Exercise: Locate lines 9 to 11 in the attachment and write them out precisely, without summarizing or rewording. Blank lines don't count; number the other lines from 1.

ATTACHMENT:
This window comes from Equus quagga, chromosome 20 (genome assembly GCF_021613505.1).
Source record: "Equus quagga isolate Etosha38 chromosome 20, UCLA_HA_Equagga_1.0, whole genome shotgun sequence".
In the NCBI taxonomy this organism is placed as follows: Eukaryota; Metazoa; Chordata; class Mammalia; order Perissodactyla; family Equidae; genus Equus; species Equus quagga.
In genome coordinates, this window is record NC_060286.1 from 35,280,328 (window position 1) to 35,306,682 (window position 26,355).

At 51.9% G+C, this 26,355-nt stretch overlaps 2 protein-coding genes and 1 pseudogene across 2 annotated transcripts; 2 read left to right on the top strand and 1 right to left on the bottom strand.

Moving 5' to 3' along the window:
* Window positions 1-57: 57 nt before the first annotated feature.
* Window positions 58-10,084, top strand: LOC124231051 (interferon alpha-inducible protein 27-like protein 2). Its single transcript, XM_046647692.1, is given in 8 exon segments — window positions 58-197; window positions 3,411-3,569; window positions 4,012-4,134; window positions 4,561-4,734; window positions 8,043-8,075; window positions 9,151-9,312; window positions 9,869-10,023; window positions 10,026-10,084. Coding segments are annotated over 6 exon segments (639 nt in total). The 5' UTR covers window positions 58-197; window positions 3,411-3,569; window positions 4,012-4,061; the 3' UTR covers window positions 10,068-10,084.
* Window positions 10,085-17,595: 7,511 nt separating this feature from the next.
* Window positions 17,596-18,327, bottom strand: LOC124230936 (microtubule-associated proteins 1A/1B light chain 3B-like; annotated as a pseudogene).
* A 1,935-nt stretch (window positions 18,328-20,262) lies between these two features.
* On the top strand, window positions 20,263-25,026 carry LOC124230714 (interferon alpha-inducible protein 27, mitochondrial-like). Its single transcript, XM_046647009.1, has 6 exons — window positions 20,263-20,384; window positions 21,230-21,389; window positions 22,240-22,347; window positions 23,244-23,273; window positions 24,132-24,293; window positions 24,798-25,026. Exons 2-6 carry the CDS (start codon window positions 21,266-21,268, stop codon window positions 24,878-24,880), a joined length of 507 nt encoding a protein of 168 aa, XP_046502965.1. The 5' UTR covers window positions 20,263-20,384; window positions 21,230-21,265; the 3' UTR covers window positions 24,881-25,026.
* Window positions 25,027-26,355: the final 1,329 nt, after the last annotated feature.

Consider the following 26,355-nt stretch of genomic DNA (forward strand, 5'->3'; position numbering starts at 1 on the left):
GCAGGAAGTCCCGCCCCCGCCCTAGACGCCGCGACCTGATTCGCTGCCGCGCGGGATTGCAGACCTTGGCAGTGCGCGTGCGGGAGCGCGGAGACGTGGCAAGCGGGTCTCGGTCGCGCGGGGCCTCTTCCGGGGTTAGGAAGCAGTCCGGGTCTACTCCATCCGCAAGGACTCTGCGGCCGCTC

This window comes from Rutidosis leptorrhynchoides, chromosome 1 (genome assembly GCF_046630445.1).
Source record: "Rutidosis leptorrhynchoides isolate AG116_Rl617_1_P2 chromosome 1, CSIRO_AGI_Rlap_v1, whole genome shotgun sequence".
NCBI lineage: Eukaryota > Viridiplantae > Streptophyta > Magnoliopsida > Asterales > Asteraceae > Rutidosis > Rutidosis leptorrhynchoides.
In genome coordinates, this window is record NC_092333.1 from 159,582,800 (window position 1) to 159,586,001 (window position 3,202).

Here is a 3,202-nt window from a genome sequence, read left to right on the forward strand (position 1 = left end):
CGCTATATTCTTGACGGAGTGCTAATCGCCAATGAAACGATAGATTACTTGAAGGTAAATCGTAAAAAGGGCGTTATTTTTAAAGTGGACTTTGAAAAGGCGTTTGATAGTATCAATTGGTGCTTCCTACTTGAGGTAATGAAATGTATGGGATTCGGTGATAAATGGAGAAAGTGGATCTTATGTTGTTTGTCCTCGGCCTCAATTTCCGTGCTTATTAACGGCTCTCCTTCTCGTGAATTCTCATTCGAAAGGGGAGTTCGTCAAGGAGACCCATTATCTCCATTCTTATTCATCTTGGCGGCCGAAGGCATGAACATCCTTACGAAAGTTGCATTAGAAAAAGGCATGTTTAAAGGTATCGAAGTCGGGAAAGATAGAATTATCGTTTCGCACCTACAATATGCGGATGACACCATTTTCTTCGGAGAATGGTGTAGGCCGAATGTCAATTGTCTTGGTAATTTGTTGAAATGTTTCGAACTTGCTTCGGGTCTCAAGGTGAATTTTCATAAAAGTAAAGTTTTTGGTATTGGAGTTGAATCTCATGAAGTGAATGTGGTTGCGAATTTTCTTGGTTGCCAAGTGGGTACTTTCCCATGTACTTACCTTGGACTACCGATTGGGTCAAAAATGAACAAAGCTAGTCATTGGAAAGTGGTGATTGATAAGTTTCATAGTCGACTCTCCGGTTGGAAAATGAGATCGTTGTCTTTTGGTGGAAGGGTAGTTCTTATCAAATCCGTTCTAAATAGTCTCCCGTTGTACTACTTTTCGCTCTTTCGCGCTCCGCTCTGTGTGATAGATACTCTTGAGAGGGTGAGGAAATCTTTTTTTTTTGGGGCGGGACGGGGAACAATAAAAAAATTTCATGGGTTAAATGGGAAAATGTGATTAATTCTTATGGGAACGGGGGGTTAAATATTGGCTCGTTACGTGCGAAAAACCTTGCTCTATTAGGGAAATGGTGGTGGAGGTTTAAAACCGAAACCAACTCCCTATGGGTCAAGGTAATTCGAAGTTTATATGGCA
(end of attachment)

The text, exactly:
* Window positions 10,085-17,595: 7,511 nt separating this feature from the next.
* Window positions 17,596-18,327, bottom strand: LOC124230936 (microtubule-associated proteins 1A/1B light chain 3B-like; annotated as a pseudogene).
* A 1,935-nt stretch (window positions 18,328-20,262) lies between these two features.